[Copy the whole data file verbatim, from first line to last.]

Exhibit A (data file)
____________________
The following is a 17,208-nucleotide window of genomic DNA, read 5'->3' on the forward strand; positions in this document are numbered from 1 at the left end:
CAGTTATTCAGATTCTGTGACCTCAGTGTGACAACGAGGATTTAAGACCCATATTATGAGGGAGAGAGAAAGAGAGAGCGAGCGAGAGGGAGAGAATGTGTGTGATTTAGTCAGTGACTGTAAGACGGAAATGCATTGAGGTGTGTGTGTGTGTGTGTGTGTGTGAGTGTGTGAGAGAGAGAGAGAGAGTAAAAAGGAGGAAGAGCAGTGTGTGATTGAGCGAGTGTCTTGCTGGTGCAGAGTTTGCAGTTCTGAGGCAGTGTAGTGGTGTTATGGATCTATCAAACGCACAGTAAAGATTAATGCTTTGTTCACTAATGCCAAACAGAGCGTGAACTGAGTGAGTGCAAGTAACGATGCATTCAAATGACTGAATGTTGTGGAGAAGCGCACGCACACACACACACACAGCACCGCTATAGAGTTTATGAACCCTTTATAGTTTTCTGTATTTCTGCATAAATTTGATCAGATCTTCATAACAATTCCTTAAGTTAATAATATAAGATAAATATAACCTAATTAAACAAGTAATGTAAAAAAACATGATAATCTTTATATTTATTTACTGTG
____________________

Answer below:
The following is a 17,208-nucleotide window of genomic DNA, read 5'->3' on the forward strand; positions in this document are numbered from 1 at the left end:
CAGTTATTCAGATTCTGTGACCTCAGTGTGACAACGAGGATTTAAGACCCATATTATGAGGGAGAGAGAAAGAGAGAGCGAGCGAGAGGGAGAGAATGTGTGTGATTTAGTCAGTGACTGTAAGACGGAAATGCATTGAGGTGTGTGTGTGTGTGTGTGTGTGTGAGTGTGTGAGAGAGAGAGAGAGAGTAAAAAGGAGGAAGAGCAGTGTGTGATTGAGCGAGTGTCTTGCTGGTGCAGAGTTTGCAGTTCTGAGGCAGTGTAGTGGTGTTATGGATCTATCAAACGCACAGTAAAGATTAATGCTTTGTTCACTAATGCCAAACAGAGCGTGAACTGAGTGAGTGCAAGTAACGATGCATTCAAATGACTGAATGTTGTGGAGAAGCGCACGCACACACACACACACAGCACCGCTATAGAGTTTATGAACCCTTTATAGTTTTCTGTATTTCTGCATAAATTTGATCAGATCTTCATAACAATTCCTTAAGTTAATAATATAAGATAAATATAACCTAATTAAACAAGTAATGTAAAAAAACATGATAATCTTTATATTTATTTACTGTG